The preganglionic neurons of the macaque ciliary ganglion are located in the cytoarchitecturally defined EWpg and rostrally adjoining AM (Akert et al., 1980; Ishikawa et al., 1990; May et al., 2008b). Neurons in these areas received the strongest input of orexin-A of all the cell groups of the visuomotor system examined here, implying considerable direct influence over the pupillary and/or accommodation system. The size of the pupil, its responsiveness to light, and the natural occurring fluctuations of its diameter, all vary with the degree of alertness (Wilhelm, 2008), but also with emotional arousal (Bradley et al., 2008). For example the pupillary fluctuations become stronger with increased drowsiness and therefore have been used as an indicator to measure alertness (Lowenstein et al., 1963; Wilhelm et al., 1998; Wilhelm, 2008). In addition, lens accommodation is abolished in the first stage of light sleep, drowsiness. This is when orexin-A neurons become inactive (Henn et al., 1984; Lee et al., 2005b). Interestingly, the naturally appearing fluctuations of the pupil diameter are less pronounced in patients with narcolepsy compared to controls with an intact orexin-system (O'Neill et al., 1998), which supports a direct orexin influence on both muscles controlling pupillary size. In rat there is a similar strong orexin-A innervation of the sympathetic preganglionic neurons in the first thoracic segment of the spinal cord, most of them projecting to the superior cervical ganglion, which in turn mediates the innervation of the dilatator muscle (Llewellyn-Smith et al., 2003). The strong orexin-A input to preganglionic neurons of both, sphincter and dilatator muscle supports the concept that orexin functions as a modulatory system and not as an information signal (Saper et al. 2005); in this case modulating the signal intensities to the pupillary system during wakefulness, and perhaps more indirectly during emotional arousal (Bradley et al., 2008; Tsujino and Sakurai, 2009). Consequently during sleep, the reduction of orexin-A inputs to preganglionic neurons of both pupillary muscles may be the cause of increasing fluctuations of pupil size observed by Wilhelm et al., (1998).
Here it should be pointed out that although there are similar observations of a rather selective strong expression of the orexin receptor 1 in the Edinger-Westphal nucleus in the rat (Hervieu et al., 2001), these results are related to a very different system from the one in monkey. In the rat, the orexin-A input to the Edinger-Westphal nucleus is thought to be related to feeding behaviour (Willie et al., 2001). In contrast to monkey, in rat the cytoarchitecturally defined Edinger-Westphal nucleus does not contain preganglionic neurons of the ciliary ganglion but represents a cell group expressing the neuropeptide urocortin 1, an endogeneous ligand for the CRF-receptors, which is involved in food intake (Vaughan et al., 1995; Spina et al., 1996; Yamamoto et al., 1998; Weitemier and Ryabinin, 2005; Horn et al., 2009). In monkey, the area containing urocortin-positive forms a cytoarchitecturally inconspicuous cell group next to the EWpg (May et al., 2008a; Horn et al., 2008). We found that it is covered with numerous orexin-A positive fibres and boutons (Horn, personal observation) that were presumably involved in the regulation of the feeding behaviour (Pan and Kastin, 2008).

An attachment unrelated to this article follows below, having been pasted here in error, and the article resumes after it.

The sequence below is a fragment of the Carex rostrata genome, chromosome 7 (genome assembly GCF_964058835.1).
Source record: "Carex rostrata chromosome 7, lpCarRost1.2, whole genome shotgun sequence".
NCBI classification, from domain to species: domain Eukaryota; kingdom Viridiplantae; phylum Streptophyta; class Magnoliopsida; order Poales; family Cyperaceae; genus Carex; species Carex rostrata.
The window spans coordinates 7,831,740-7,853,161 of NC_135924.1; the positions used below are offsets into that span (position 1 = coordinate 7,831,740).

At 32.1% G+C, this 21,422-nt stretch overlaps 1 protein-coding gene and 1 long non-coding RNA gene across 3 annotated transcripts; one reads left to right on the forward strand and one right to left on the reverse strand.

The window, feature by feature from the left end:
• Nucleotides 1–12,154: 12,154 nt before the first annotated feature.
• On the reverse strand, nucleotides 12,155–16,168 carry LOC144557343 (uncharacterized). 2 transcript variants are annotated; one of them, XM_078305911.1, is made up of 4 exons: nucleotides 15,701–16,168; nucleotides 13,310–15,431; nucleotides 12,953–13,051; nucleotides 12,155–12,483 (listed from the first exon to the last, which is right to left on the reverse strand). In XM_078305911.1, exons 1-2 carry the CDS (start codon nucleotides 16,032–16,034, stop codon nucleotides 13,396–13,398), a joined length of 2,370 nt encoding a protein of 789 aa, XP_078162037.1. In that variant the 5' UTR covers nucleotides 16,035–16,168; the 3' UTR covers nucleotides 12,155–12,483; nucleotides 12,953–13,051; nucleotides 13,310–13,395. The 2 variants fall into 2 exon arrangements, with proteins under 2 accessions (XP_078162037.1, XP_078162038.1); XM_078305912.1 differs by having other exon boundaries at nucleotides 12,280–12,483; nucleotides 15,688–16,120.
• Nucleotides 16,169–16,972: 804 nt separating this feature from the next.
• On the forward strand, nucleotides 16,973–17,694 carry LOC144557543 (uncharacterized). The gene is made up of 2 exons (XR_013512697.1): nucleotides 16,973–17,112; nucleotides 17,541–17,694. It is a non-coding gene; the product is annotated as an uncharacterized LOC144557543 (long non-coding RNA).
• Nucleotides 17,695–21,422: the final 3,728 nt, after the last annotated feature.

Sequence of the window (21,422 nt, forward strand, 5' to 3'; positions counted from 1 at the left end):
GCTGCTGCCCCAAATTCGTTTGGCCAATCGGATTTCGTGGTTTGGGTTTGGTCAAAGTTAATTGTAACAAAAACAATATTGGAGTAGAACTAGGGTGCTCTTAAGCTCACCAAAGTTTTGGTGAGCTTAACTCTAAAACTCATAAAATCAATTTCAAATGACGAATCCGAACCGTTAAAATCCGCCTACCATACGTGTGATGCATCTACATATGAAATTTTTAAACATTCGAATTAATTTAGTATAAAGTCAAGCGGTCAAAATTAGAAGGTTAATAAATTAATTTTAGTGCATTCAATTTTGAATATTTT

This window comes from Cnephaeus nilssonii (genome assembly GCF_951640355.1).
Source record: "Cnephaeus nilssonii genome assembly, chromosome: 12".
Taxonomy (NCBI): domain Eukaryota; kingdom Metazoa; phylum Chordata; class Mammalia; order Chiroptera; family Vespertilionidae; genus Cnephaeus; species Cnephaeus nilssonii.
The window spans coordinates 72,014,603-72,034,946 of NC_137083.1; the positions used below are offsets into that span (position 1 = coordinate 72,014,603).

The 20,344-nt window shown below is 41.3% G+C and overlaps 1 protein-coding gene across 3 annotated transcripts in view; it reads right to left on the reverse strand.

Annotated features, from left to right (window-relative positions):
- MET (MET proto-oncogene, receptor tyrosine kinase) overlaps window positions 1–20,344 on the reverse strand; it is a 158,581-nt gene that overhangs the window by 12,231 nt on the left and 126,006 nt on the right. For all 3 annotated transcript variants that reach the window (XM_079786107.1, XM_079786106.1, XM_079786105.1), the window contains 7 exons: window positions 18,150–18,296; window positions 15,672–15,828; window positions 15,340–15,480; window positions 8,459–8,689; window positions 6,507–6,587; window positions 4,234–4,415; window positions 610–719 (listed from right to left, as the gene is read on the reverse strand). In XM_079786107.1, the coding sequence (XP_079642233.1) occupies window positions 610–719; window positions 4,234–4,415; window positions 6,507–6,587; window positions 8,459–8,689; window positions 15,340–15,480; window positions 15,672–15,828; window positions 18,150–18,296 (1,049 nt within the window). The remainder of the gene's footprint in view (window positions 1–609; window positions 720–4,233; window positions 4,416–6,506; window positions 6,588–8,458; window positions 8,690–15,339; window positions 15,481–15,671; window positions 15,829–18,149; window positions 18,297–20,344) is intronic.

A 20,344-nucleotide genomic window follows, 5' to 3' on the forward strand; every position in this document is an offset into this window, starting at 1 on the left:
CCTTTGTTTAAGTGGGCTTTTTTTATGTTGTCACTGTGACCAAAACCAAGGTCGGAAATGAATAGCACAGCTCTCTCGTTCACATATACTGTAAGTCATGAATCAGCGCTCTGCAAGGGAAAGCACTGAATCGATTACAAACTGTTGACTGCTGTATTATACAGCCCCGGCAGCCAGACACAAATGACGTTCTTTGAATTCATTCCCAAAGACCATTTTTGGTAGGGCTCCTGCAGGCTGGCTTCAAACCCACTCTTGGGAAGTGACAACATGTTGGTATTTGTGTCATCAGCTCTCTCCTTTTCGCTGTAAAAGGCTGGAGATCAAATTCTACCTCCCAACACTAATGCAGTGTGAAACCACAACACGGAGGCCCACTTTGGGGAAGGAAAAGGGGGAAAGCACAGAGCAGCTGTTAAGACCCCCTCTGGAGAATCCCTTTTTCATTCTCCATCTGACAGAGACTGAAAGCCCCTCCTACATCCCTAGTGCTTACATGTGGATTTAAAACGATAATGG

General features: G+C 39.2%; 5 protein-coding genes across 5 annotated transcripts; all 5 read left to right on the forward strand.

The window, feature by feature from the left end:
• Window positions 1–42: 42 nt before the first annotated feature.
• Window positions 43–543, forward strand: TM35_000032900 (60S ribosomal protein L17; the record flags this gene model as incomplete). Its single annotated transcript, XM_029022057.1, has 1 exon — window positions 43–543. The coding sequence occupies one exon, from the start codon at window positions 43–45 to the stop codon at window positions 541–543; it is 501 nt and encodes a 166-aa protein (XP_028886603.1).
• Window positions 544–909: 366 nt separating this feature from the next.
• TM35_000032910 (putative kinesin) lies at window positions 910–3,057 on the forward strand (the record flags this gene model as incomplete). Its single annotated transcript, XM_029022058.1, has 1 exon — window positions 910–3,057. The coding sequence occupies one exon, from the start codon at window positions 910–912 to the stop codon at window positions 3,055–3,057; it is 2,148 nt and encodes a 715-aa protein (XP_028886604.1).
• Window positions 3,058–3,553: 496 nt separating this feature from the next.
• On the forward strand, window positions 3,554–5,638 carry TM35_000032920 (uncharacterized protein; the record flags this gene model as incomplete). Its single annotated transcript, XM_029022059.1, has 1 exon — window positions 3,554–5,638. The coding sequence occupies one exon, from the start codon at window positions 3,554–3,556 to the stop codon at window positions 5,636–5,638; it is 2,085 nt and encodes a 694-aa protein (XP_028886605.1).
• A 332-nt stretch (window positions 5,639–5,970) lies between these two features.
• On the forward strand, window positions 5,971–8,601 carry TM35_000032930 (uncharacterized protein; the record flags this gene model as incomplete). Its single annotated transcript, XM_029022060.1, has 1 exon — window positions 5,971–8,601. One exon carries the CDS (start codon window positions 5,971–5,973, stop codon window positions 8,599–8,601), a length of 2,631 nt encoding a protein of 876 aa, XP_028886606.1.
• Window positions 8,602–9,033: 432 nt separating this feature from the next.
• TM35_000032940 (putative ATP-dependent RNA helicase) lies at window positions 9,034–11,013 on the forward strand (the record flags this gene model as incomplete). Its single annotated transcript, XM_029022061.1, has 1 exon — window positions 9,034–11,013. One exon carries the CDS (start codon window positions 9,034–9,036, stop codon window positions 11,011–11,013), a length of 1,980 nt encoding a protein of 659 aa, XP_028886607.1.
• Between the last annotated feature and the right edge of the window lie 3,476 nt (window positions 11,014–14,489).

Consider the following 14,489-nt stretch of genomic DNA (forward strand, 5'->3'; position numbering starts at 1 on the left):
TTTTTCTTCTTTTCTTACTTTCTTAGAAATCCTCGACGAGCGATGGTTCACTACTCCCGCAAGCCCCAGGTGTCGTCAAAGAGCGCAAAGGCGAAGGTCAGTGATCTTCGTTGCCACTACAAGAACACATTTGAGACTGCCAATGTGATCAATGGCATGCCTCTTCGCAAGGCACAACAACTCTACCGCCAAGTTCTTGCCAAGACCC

We did not observe any significant orexin-A input on premotor burst-neurons for vertical saccades in the RIMLF or on the OPNs in the nucleus raphe interpositus (RIP). This finding implies that orexin-A does not exert a direct influence on the immediate premotor cell groups of the saccadic system and or on the execution of saccades per se (Büttner-Ennever et al., 1988; Scudder and Kaneko, 2002). This is in line with the fact that saccadic eye movements occur in alertness, when orexin-A is released, and also during REM sleep, when orexin-A neurons are mostly silent (Lee et al., 2005b). If orexin-A exerts any action on the saccadic system at all, then it must be indirect or through more upstream neurons, e.g. the nucleus raphe magnus, nucleus reticularis pontis oralis or deep layers of the superior colliculus, which all receive orexin-A positive fibres (Peyron et al., 1998; Nunez et al., 2006) and project to omnipause neurons (Langer and Kaneko, 1990; Büttner-Ennever et al., 1999).